The Gospel According to Esther, Part 2

by Steve Rahn September 28, 2015

Esther's actions in Esther chapter 2 are less than inspiring.

On her way to becoming Queen of Persia, she makes a series of faithless decisions. She essentially writes the book on how not to be a faithful Jew in exile.

She shares the blame faith some of her faithless decisions with Mordecai, who directs her to hide her Jewish identity. Mordecai is also the one who has chosen not to move them back to Jerusalem, although he could have long ago. He's chosen for them to stay in Susa.

And when the king's advisors come up with the contest to find a new queen for Xerxes—a contest that includes each carefully selected virgin spending the night with the king—Esther is in a comply or die situation.

She is taken to the empire's harem. She eats the empire's food. She undergoes the empire's beautifying treatment. All to prepare her to sleep with the empire's godless ruler.

We'd love for her to stand up somewhere along the line and say "No! You'll have to kill me first!" We'd love for her to "dare to be a Daniel", but she never does. Where Daniel stands up against his pagan rulers, Esther falters.

Instead of trusting in the God she cannot see, she dutifully submit to the lesser gods she can. And because she is incredibly beautiful, and sweetly compliant, she is everything that they're looking for.

She pleases the king more than any of the other contestants, and he makes her queen.

It's very difficult to finagle a positive portrayal of Esther from this chapter.

Which makes her one of us.

Because our churches are filled with, and led by, people who have caved under far less pressure than what Esther faced. We have all been guilty of hiding our heavenly identity and submitting to the faithless systems of life around us.

But the point of this chapter isn't to walk away and say "Yup we all mess up sometimes."

Esther chapter 2 has to be read in light of the rest of the book. This same Esther is the one that God uses to save the lives of the entire Jewish nation. She's the one God uses to keep his promise to Abraham. She's the one who God uses to keep his story of redemption rolling.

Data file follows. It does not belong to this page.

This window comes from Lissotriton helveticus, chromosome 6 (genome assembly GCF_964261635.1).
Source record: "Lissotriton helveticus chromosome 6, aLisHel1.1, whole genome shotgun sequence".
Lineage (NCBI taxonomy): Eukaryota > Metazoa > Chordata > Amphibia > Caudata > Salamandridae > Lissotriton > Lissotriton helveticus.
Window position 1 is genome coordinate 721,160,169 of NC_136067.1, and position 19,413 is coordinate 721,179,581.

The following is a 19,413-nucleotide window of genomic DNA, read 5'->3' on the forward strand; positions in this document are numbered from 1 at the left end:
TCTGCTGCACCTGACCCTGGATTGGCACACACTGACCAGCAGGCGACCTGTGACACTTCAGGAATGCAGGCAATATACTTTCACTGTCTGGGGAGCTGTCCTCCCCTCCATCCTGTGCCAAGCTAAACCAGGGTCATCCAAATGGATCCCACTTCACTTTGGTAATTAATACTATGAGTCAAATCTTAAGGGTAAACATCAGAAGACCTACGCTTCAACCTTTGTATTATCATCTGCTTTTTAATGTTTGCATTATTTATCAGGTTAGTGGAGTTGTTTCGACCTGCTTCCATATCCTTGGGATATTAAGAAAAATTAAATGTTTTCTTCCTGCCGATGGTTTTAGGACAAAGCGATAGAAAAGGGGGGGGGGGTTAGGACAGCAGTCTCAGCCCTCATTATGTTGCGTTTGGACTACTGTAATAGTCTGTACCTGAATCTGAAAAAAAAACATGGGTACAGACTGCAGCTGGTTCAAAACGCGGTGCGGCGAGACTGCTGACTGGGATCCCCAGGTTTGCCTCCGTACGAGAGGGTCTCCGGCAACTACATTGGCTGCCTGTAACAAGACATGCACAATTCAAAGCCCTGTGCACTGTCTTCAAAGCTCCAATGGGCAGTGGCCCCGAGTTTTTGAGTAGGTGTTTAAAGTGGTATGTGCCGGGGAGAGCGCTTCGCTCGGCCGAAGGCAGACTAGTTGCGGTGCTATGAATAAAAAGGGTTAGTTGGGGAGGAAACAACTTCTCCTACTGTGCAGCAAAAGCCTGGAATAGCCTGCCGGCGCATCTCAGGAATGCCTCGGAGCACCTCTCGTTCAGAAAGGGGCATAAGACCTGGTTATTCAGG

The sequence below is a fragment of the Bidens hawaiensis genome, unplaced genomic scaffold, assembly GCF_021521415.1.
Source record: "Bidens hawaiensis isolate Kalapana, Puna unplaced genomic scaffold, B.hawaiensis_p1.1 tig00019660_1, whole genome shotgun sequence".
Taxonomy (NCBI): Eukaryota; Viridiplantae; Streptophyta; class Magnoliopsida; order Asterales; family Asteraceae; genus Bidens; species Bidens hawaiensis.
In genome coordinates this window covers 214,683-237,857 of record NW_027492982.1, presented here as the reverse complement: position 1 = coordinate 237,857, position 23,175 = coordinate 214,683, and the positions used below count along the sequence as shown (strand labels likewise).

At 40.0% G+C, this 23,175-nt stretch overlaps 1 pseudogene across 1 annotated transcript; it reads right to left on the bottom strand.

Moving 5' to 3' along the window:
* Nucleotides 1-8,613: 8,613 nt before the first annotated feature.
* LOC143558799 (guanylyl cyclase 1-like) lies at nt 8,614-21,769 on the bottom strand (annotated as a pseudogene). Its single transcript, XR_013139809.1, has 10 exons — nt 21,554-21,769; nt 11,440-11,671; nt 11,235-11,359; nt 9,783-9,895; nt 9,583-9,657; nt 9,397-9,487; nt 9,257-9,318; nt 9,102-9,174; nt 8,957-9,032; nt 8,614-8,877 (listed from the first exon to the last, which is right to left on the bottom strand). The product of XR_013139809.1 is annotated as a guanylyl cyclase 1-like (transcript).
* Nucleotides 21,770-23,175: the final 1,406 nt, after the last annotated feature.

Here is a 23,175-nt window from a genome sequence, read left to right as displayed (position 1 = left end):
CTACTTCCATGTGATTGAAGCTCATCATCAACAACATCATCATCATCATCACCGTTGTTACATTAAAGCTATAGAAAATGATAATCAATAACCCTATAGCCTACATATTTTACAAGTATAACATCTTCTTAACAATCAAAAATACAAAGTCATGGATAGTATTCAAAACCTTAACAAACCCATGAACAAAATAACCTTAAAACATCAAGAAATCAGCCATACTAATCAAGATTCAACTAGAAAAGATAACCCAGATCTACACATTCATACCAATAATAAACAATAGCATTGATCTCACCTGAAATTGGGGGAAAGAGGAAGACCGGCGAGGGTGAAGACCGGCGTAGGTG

And not only is he using Esther to accomplish his purposes but he's working on Esther herself as well.

We will see a much different Esther in the chapters to come. Perfect? No. Far from it. But growing in faith and courage for sure.

While Esther was sinfully positioning herself for a lifetime of misery in a marriage to a egotistical, adulterous, godless tyrant, God was sovereignly positioning her for a moment of service to her people.

There are people in our churches who feel like they've backed themselves into a corner. They feel that their failings and temptations are the end of their story.

Let's help them see the messier chapters in their lives in light of the rest of the book. Let's introduce them to the God who saves, changes and uses all kinds of broken people for his glory.

Let's introduce them to the Savior who can make any story a redemption story.

How does God's Word impact our prayers?

God invites His children to talk with Him, yet our prayers often become repetitive and stale. How do we have a real conversation with God? How do we come to know Him so that we may pray for His will as our own?

In the Bible, God speaks to us as His children and gives us words for prayer—to praise Him, confess our sins, and request His help in our lives.

We’re giving away a free eBook copy of Praying the Bible, where Donald S. Whitney offers practical insight to help Christians talk to God with the words of Scripture.